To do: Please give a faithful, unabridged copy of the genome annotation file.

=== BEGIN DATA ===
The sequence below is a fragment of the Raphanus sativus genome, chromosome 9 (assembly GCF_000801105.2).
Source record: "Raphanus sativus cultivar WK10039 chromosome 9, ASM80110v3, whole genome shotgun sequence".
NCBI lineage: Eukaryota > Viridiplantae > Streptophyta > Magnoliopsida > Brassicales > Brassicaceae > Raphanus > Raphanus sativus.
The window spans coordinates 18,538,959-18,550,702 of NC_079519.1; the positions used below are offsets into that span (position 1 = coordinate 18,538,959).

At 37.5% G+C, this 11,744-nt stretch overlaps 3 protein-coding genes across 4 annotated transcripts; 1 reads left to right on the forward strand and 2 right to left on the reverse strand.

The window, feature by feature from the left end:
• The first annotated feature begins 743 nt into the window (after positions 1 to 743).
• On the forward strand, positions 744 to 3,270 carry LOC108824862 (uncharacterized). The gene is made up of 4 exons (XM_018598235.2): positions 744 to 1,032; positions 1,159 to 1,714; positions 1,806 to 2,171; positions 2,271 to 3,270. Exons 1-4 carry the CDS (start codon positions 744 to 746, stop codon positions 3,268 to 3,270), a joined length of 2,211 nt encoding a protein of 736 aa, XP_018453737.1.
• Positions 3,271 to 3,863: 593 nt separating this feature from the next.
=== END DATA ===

The sequence below is a fragment of the Raphanus sativus genome, chromosome 9 (assembly GCF_000801105.2).
Source record: "Raphanus sativus cultivar WK10039 chromosome 9, ASM80110v3, whole genome shotgun sequence".
NCBI lineage: Eukaryota > Viridiplantae > Streptophyta > Magnoliopsida > Brassicales > Brassicaceae > Raphanus > Raphanus sativus.
The window spans coordinates 18,538,959-18,550,702 of NC_079519.1; the positions used below are offsets into that span (position 1 = coordinate 18,538,959).

At 37.5% G+C, this 11,744-nt stretch overlaps 3 protein-coding genes across 4 annotated transcripts; 1 reads left to right on the forward strand and 2 right to left on the reverse strand.

The window, feature by feature from the left end:
• The first annotated feature begins 743 nt into the window (after positions 1 to 743).
• On the forward strand, positions 744 to 3,270 carry LOC108824862 (uncharacterized). The gene is made up of 4 exons (XM_018598235.2): positions 744 to 1,032; positions 1,159 to 1,714; positions 1,806 to 2,171; positions 2,271 to 3,270. Exons 1-4 carry the CDS (start codon positions 744 to 746, stop codon positions 3,268 to 3,270), a joined length of 2,211 nt encoding a protein of 736 aa, XP_018453737.1.
• Positions 3,271 to 3,863: 593 nt separating this feature from the next.